For this church:
Click the numbers in the key plan for details of the items.
2.Set in the lean-to Baptistry below the light 1. is a flat headed, three light window with coloured stained glass; this is one of the memorials to the fallen of the Second World War. Viewed from the interior the south light shows a helmeted Saint Martin wearing a red cape and holding a sword. On his left side he is accompanied by his horse and on his right a gold and white Bishop’s mitre is included. In the bottom right corner a man is depicted holding out his hand in a begging position. Close to his left leg is a line drawing of a church on a hill. The centre panel carries the name Nicolas in a scroll top right and shows the Saint standing in a wooden boat, holding a cross in his right hand and a lantern in his left. On the right is St Michael the Archangel, his name emblazoned on a scroll. He too holds identifying insignia, the scales of justice in his right hand and eternal torch of fire/light in his left.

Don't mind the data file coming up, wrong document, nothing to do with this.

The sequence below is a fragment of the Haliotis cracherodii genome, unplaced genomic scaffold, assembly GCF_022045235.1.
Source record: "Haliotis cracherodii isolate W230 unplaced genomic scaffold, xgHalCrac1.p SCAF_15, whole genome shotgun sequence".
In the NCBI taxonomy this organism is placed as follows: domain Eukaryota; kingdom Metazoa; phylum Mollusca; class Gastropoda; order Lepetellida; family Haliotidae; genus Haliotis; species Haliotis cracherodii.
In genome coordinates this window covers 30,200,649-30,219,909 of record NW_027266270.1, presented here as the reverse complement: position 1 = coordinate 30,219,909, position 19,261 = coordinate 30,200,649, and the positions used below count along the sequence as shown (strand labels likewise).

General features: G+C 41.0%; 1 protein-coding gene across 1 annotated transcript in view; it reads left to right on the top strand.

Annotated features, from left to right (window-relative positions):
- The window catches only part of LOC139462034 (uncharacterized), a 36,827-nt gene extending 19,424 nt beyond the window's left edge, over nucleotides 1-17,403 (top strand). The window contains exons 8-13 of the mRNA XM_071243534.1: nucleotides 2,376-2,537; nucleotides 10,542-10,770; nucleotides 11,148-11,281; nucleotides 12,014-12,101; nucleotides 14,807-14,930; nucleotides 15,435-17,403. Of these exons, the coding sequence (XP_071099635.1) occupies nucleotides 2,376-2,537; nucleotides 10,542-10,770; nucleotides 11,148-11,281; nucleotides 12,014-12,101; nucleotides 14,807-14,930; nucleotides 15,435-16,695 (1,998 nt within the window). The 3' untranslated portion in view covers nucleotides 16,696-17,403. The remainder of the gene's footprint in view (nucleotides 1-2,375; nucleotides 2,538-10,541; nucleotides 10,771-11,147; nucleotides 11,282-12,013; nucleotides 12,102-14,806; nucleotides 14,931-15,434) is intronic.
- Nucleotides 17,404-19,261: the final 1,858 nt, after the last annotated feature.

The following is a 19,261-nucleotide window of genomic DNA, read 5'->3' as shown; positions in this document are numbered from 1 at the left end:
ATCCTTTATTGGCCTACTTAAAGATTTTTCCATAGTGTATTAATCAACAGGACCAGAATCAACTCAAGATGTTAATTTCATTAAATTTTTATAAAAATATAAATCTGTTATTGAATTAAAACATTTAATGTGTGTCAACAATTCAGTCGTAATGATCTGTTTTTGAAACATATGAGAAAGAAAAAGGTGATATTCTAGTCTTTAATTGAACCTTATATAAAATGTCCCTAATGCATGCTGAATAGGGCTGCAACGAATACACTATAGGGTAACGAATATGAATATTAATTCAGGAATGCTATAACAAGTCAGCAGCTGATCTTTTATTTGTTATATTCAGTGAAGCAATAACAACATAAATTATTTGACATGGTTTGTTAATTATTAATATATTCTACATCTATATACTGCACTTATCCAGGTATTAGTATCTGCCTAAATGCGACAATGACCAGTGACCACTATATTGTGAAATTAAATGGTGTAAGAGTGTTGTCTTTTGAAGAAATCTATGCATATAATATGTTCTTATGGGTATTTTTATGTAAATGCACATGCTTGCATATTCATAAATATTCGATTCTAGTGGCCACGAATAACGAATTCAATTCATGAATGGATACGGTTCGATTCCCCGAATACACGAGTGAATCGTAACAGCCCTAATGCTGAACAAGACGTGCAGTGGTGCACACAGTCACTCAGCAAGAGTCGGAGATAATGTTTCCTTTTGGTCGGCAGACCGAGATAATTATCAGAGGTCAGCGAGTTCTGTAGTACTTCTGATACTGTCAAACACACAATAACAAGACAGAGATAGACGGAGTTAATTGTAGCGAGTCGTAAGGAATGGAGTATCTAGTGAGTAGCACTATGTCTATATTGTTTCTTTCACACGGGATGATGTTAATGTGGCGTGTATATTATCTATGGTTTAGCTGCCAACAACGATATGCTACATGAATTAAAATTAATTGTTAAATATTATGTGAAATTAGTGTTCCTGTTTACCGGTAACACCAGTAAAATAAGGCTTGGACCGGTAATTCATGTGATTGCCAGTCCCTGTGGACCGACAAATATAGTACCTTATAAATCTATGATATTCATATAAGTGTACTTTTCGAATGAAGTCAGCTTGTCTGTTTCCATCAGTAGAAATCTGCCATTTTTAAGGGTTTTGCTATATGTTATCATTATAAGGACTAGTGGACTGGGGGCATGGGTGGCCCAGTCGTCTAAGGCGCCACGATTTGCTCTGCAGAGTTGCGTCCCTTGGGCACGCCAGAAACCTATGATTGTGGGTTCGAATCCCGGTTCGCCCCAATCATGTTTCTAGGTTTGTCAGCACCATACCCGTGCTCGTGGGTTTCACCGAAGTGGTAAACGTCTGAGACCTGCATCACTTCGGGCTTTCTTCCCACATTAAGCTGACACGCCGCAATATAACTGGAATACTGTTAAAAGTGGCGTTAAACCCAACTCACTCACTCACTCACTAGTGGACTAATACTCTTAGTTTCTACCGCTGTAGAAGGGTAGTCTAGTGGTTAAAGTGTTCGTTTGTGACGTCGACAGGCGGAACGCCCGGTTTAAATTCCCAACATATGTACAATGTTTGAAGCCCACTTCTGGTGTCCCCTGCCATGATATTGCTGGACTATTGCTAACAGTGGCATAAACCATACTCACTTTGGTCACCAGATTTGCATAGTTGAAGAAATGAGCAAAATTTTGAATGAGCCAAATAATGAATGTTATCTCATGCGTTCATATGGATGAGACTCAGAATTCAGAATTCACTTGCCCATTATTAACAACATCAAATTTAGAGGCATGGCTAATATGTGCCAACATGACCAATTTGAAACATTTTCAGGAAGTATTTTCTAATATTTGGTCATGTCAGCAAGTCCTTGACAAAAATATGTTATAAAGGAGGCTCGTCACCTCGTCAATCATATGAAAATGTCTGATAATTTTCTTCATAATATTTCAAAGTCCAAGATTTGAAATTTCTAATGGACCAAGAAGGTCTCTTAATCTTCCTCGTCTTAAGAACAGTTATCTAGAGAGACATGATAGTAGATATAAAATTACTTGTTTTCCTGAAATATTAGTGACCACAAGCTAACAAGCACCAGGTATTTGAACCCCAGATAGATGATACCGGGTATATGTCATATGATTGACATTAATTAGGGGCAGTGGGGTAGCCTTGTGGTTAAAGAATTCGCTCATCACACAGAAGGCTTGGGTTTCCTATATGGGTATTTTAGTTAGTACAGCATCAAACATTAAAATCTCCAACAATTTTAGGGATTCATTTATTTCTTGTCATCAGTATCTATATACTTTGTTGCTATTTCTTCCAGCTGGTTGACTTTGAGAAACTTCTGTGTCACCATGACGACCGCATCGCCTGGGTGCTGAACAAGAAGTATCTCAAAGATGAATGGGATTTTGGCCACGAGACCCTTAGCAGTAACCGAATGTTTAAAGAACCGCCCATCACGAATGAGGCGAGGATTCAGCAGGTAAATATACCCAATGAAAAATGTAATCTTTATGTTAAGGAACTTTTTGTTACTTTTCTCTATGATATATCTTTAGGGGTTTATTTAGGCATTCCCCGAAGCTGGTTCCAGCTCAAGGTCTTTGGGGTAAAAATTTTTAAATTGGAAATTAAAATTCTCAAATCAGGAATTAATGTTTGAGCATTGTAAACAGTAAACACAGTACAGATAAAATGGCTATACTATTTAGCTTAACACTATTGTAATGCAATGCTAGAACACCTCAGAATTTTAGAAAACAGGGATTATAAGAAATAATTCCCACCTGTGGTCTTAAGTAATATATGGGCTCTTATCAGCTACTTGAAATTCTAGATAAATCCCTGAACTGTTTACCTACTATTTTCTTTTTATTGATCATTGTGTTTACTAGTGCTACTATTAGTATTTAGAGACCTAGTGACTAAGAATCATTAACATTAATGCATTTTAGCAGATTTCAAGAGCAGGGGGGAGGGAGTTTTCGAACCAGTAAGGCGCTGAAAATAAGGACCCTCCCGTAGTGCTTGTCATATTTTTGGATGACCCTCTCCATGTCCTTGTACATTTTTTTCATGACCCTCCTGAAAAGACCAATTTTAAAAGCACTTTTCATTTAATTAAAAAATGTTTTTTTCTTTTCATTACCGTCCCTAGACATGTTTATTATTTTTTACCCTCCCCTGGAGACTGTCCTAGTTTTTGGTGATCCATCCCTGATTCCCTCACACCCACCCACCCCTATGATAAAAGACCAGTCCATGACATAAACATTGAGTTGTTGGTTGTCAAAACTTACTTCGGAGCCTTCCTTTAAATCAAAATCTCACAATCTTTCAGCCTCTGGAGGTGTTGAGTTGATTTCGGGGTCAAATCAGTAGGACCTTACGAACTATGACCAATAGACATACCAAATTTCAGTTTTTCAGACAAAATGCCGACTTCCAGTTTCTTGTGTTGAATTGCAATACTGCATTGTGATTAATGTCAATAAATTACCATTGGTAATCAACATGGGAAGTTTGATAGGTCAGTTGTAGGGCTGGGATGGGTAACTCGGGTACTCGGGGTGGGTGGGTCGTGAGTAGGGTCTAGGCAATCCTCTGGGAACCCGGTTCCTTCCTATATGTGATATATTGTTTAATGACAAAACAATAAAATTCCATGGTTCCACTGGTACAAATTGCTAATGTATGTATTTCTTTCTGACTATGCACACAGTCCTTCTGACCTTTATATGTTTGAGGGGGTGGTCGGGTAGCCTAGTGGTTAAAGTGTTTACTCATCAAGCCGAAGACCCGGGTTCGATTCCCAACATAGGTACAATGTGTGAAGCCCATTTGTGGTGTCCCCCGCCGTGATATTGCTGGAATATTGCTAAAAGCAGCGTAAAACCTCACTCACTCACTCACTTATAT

The text across the bottom of all three lights reads:
No maker’s mark is visible.
North wall of nave from west
The right light is decorated with only a simple gold crucifix in the centre, with the left light the same crucifix supported by an orb decorated with a cross. Most of the surrounding glass has a slight blue tinge.
In the bottom right corner is the maker’s mark identifying it as the work of Pope and Parr, Nottingham.
A group of three slender tall lancets with the centre light slightly extended. The left light depicts St Peter holding a large key under a scroll bearing his name. In the centre light are two figures, one over the other. Christ dressed in a red robe and holding a chalice is uppermost, with the seated St. Lawrence below. In the right light is St Paul also in a blue robe, holding a long sword in his left hand and a book in his right. A scrolled inscription with his name is over his head. Both above and below the stained glass work the glazing is squared leaded plain glass. At the bottom spanning all three lights is the inscription:
No maker’s mark on the glass or other information was found.
In 1965 the then National Coal Board paid for the removal and storage of this window, fearing that it may be damaged by ground subsidence due the extensive coal extraction in the vicinity. It was reinstalled and rededicated in 1967.
South wall of Nave from east
Lean-to west end porch/store